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January 17, 2014Mike Hines
Dolby has just released a new Dolby Audio Plug-In for Kindle Fire HD and HDX that helps developers deliver even better audio to their users. Developers can now select an audio profile to optimize the sound based on the kind of audio being delivered. This means optimized audio setting for voice during your app’s dialog, and optimized settings for broad-range sound during your app’s action sequences. All with just a few lines of code you can insert into your app, no re-architecting required!
This isn’t the first time Amazon and Dolby have collaborated. Amazon and Dolby worked together on hardware and software enhancements for the Kindle Fire HD and HDX line of tablets for their launch, delivering Dolby Digital post-processing for native apps. But now Dolby has raised the bar again with Dolby Digital Plus, and the new Dolby Audio APIs for Kindle Fire. (Fear not, Unity fans. There is a Unity plug-in for you too.)
When you use the Dolby Audio Plug-in APIs, you can choose from four audio profiles to tune your sound profile to match the audio use in your app. For example, you can tune your app to use the Voice profile for dialog-heavy parts of your app, and the Game profile for first-person-shooter action. Here are the profiles you can choose from:
-Music: Applies equalization and dynamic range control to enrich instrumental and vocal quality in recorded music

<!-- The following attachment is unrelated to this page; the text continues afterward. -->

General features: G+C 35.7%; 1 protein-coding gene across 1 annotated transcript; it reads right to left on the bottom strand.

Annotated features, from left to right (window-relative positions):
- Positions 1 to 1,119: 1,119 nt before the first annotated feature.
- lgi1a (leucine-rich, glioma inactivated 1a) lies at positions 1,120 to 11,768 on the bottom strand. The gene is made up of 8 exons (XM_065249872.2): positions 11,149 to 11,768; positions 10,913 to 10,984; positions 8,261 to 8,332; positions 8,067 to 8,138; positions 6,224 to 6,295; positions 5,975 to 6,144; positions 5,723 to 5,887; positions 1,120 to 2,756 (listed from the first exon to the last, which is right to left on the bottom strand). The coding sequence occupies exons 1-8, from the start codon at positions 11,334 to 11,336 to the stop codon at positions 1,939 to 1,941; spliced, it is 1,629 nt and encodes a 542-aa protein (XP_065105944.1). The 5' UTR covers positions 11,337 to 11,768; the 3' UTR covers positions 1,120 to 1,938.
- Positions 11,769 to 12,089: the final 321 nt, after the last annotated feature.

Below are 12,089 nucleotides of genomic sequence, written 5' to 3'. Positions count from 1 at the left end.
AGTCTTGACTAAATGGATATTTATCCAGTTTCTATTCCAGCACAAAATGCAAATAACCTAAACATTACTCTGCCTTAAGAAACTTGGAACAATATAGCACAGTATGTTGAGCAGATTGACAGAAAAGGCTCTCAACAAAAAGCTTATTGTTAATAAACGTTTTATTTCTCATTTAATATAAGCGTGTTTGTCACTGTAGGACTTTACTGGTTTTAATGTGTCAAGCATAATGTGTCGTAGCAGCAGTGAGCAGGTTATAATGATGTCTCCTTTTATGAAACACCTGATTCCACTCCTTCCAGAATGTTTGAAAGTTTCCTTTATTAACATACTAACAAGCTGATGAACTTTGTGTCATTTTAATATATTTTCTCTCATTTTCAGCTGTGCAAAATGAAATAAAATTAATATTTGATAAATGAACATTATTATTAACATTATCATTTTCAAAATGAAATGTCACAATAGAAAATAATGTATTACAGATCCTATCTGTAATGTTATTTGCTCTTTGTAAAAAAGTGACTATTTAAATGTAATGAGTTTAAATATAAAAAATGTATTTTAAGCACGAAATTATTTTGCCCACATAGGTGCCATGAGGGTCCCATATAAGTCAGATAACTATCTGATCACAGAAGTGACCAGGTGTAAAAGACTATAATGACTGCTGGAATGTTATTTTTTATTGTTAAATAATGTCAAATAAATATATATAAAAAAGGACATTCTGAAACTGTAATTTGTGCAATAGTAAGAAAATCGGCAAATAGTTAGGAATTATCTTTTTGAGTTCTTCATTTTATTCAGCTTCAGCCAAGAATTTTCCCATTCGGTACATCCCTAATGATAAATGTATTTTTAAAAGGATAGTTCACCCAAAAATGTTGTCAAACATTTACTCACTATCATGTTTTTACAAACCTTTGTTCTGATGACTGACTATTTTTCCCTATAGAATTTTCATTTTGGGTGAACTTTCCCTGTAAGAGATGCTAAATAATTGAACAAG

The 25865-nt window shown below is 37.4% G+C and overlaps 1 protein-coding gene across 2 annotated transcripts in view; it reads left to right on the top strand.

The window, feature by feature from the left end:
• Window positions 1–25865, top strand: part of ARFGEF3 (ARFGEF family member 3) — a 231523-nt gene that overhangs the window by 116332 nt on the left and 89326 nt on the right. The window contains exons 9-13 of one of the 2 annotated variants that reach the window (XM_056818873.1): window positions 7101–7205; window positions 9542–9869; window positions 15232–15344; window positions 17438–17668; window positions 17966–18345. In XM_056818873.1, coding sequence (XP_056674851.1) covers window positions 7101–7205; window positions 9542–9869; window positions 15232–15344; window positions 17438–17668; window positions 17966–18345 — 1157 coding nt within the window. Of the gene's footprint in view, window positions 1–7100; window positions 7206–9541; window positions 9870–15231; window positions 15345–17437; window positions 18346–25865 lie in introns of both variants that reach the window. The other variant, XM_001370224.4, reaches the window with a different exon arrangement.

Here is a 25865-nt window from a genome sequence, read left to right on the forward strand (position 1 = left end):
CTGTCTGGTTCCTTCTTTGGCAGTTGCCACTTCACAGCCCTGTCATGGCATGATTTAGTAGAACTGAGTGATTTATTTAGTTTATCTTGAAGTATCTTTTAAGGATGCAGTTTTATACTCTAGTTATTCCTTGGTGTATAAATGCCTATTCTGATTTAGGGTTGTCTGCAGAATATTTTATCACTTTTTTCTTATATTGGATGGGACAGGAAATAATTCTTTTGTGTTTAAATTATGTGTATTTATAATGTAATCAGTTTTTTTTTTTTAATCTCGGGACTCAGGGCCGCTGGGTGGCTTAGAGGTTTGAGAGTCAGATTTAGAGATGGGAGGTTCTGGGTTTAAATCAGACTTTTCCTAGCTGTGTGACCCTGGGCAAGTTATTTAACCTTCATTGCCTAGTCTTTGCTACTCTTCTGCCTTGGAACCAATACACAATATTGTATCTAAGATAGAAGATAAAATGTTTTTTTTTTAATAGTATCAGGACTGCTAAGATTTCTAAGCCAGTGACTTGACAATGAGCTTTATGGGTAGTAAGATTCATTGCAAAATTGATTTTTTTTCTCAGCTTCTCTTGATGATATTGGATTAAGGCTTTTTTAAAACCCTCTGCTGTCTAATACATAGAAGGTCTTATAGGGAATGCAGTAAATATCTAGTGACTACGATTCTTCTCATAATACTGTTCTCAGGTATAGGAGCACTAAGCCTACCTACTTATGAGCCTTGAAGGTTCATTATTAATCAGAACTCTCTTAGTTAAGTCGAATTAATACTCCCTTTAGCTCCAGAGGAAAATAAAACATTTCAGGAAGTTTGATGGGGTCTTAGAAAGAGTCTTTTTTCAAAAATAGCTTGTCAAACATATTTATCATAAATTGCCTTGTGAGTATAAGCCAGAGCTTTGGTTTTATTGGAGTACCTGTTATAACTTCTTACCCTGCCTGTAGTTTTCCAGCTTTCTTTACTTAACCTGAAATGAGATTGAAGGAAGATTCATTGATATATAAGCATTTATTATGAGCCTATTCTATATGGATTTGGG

-Movie: Clarifies the dialogue while providing the best representation of the full dynamic range of the program
-Game: Creates a ‘live’ space to best bring out the effect of fast-moving objects in the audio
-Voice: Customized for the reproduction of speech patterns and the tonal range of the human voice
This lets you deliver an optimized audio experience to your users, and it takes very little time to do so. Here are the high level steps to implement this API:
1. Load the Dolby JAR file and import the DolbyAudioProcessing libraries
2. Create a OnDolbyAudioProcessingEvent listener
3. Call getDolbyAudioProcessing to get an instance of the Class (only done once for lifetime of the app)
4. Wait for the app to connect to the DolbyAudioProcessing handler
5. Instantiate the audio profiles as needed to in your app (Voice for dialog heavy parts, Game for FPS parts, etc…)
6. Restore default audio behavior if your app is in the background
7. Restore default audio behavior by releasing the Dolby instance on destroy
Setting the sound profile to use at different points in your app is pretty easy (see below).
You can set profile to Music, Movie, Game or Voice as appropriate at that location in your app.
Overall, integrating the API takes about an hour and does not require re-designing any logic or workflow. It’s a small investment for a big win.
You can download the free sample apk right away so you can hear for yourself how nice this is. To download the API, you need to sign up for a free developer account with Dolby (which took me less than 30 seconds).
Dolby has done a good job of making this easy to deploy. When you download the API package, you’ll get everything you need to get started, including javadocs, a quick start guide, and sample code showing exactly how to invoke Dolby APIs. You can download the free Dolby Audio Plug-in on this page, and learn more about Dolby Developer Services on their developer home page here.